Brunton, my publisher
the surprise alive
My first contact
with Alan Brunton came when I sent him a typescript of my newly-completed
novel – or ‘text,’ or whatever you want to call it – Nights
with Giordano Bruno. I’d recently published a review (by Richard Taylor)
of his atomic-energy poem Moonshine
in The Pander [9 (1999): 42-43], so
I had an idea that Bumper Books might be hospitable to strange and offbeat
Tuesday, December 28, 1999 12:41 PM
Nights with G. B.
All in all, a
pretty positive response to an unsolicited manuscript from a complete
stranger! ‘Just about covered all the sites I’m interested in’ –
Renaissance Hermeticism, Outer Space, urban angst – it was
almost as if we were speaking the same language, though with completely
different accents. (Later on, in an interview with Mark Pirie, he was kind
enough to say: ‘Jack Ross showed me his manuscript and I was knocked away;
this crazy, obsessively sexual novel … an echo in Auckland of Eco. …’ [JAAM
16 (2001): 67].)
of shared interests came earlier this year, when I was travelling in India. I
found a copy of Somadeva’s Katha Sarit
Sagara [Ocean of the Streams of Story], a fabulously rare ten-volume
compendium of Sanskrit fiction, in a little shop in Bangalore. I’d only seen
it once before, in the Massey University Library (none of the libraries in
Auckland has it), so I was – to put it mildly – rather surprised to see
that Alan had used a xerox of its title page in his article
‘Illuminations’ in brief. [20 (2001): 7]. I’d been meaning to write and ask him about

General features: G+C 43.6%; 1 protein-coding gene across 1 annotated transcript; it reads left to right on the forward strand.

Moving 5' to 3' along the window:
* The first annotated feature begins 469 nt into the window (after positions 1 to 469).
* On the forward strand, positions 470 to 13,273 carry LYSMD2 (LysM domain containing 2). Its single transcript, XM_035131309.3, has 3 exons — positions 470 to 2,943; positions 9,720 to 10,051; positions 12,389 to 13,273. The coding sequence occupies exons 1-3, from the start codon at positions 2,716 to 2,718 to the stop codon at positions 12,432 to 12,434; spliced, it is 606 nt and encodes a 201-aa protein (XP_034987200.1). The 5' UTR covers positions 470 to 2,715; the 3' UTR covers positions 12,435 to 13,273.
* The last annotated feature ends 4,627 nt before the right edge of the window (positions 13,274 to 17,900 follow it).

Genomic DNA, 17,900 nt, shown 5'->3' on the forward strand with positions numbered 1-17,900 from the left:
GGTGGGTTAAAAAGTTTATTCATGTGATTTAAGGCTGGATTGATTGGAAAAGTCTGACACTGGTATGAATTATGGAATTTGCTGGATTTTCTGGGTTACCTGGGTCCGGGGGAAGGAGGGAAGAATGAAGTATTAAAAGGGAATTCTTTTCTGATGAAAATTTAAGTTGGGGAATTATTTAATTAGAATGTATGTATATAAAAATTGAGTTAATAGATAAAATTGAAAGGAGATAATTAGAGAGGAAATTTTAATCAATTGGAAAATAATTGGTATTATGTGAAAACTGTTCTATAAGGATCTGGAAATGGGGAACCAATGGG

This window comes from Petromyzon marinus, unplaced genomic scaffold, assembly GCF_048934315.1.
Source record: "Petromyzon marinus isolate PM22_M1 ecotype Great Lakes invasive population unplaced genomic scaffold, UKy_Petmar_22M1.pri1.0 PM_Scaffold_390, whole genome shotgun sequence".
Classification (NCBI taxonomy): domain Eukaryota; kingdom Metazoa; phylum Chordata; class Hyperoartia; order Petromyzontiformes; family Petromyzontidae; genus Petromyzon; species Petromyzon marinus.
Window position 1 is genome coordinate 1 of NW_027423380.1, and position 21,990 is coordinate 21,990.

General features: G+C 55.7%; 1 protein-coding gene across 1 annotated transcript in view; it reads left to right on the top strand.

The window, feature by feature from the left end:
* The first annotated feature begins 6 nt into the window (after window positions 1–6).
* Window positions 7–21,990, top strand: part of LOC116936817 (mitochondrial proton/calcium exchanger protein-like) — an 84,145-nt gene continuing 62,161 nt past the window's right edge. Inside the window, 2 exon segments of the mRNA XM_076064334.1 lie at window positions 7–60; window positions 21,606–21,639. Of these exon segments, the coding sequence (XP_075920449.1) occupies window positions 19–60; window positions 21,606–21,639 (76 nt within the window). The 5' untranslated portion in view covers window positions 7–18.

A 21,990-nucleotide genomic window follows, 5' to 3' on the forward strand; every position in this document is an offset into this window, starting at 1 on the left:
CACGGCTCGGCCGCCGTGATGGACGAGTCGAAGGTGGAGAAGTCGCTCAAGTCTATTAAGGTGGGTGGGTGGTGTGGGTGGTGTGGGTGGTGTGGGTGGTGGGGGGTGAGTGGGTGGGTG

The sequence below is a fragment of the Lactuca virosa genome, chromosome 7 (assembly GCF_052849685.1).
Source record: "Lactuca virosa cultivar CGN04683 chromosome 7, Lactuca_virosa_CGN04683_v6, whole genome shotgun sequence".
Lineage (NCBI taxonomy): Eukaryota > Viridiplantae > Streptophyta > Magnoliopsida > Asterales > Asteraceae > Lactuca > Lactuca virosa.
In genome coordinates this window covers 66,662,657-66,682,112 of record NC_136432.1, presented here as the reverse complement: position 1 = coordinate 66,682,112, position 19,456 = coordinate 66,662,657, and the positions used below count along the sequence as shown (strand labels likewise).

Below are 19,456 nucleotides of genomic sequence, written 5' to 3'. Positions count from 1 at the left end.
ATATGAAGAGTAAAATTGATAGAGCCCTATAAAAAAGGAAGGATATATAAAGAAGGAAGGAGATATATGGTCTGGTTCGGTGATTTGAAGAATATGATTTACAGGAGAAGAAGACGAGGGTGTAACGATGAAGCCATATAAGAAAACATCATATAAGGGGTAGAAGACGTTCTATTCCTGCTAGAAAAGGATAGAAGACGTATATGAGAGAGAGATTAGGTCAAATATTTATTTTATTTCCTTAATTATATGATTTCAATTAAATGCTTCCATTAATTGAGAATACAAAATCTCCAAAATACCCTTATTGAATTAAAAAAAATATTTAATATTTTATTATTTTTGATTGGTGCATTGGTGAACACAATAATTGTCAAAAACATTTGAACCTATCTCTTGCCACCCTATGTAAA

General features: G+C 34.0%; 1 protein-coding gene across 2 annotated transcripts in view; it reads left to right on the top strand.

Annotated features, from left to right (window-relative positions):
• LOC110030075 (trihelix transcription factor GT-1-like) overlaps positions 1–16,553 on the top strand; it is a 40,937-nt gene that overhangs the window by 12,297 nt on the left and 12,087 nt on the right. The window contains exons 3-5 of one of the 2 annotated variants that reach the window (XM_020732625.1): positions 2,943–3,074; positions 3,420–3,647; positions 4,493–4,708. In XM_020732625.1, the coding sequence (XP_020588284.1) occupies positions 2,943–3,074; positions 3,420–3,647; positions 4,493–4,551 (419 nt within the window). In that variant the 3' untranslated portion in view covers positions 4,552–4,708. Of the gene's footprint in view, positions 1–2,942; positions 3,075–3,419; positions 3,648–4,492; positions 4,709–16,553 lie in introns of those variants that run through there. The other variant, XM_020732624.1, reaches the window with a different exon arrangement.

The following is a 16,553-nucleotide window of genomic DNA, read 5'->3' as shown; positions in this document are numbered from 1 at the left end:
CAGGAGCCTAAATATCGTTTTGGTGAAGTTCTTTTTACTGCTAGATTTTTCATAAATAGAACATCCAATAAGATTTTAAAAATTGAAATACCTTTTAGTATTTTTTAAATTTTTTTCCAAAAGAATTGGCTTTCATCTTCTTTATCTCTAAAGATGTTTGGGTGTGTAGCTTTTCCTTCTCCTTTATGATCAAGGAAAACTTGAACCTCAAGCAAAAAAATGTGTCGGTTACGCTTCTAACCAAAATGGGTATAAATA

that, in fact. Was it a particular interest of his? Or was it just the bizarre
nature of that particular title-page that struck him? Now I’ll never know.)
We only met four
times, I realise, counting up. It seems like more, but perhaps that’s
because of the amount of ground one can cover in an afternoon’s conversation.
July 23rd, 2000: Coffee at Columbus’s
the pattern must be simple
We met at a café
in High Street. I’d just been sent a review copy of Big
Smoke, the anthology of sixties and seventies poetry Alan had edited with
Murray Edmond and Michele Leggott, so we used that as a recognition signal. He
came in with an old friend, another publisher (that
was another trait, I would subsequently discover: taking one friend with him
when he went to meet another – a sense of interconnections, not exclusions).
immensely self-confident and relaxed. Maybe it was all those years of
performance; perhaps he was just easily amused by eager neophytes. In any
case, we talked about plans for my book (which he’d now definitely decided
to publish), about the anthology, about the abysmal failure of CNZ and other
grants organisations to support this or any other of this printing projects.
He was not the
sort of guy who refuses to talk business (‘Why cain’t you never talk turkey,’ as Pound once complained to Eliot), but it was
obvious that it came a distinct second to his joy in the work itself – his
missionary desire to wake people up, turn them on, transform their
consciousness … all those sixties clichés, here magically brought to life.
God does not forgive
The day of the big
launch. We met, to start with, at a café in Cuba Street. Michele Leggott came
along, as they were going on together later to a Big
Smoke reading in town, and we had a nice time assassinating reputations
and denouncing the kinds of cosy domesticities that lead to success in this
‘But if you
write like that we won’t be interested in you,’ said Michele. Tableau.
They’d even forgiven me (it seemed) for my Big
Smoke review in the Listener,
which came out sounding pretty carping once all the challenging bits had been